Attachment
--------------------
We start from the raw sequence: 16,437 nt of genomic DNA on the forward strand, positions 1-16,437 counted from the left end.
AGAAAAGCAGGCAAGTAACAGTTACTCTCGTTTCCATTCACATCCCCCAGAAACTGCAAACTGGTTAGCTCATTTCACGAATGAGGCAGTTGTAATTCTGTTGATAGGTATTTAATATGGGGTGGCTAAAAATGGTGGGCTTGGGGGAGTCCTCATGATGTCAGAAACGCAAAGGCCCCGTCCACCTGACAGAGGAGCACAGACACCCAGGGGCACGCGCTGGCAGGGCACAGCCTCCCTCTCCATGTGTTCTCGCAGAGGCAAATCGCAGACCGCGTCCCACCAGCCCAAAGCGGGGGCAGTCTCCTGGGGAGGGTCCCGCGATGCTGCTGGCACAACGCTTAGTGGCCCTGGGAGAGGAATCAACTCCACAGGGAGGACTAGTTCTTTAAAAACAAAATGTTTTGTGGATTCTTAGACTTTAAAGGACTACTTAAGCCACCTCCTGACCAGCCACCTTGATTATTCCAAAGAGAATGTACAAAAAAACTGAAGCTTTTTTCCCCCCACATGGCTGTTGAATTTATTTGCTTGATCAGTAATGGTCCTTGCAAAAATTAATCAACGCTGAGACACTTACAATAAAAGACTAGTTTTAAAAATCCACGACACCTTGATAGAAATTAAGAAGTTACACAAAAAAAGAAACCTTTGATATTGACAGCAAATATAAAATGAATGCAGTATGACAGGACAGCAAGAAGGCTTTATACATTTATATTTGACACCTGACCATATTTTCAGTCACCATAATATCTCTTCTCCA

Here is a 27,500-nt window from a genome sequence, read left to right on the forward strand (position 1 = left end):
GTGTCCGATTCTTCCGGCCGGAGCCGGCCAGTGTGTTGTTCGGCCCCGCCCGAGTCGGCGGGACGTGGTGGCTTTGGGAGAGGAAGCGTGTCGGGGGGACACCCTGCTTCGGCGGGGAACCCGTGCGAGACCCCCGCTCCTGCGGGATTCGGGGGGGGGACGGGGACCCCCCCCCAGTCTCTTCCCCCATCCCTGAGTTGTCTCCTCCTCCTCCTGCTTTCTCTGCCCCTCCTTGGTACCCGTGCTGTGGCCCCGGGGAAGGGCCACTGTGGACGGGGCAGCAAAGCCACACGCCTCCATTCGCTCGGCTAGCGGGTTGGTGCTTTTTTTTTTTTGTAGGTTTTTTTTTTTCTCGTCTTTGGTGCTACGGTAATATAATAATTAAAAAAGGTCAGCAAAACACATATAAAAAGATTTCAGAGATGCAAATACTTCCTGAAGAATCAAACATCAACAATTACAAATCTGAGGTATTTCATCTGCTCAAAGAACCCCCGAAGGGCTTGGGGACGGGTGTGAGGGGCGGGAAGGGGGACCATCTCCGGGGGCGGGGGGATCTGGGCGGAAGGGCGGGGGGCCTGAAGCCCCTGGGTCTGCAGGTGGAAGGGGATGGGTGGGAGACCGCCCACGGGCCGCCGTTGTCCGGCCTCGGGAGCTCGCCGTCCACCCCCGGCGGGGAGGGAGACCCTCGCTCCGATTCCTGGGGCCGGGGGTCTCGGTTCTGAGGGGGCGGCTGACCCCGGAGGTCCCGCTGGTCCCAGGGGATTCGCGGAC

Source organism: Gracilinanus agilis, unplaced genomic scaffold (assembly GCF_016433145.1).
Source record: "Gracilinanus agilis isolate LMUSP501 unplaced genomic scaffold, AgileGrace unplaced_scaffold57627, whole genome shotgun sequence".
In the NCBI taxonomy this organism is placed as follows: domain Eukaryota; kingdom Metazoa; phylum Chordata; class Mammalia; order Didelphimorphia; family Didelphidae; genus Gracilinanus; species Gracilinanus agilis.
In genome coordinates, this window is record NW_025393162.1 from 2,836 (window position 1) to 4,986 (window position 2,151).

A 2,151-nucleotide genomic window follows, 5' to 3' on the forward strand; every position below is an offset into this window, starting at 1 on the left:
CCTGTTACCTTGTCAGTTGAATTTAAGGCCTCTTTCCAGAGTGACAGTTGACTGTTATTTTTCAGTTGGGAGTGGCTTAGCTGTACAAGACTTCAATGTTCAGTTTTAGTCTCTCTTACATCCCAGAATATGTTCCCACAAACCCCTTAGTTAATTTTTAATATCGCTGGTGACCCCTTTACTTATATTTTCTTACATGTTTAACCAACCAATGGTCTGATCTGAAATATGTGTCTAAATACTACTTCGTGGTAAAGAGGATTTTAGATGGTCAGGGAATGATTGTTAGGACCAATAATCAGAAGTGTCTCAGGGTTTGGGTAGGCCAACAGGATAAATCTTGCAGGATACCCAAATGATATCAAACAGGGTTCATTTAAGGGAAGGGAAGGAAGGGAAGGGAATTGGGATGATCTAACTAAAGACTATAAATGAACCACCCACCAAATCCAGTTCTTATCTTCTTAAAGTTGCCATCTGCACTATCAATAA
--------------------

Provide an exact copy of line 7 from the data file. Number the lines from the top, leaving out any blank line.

In the NCBI taxonomy this organism is placed as follows: domain Eukaryota; kingdom Metazoa; phylum Chordata; class Mammalia; order Didelphimorphia; family Didelphidae; genus Gracilinanus; species Gracilinanus agilis.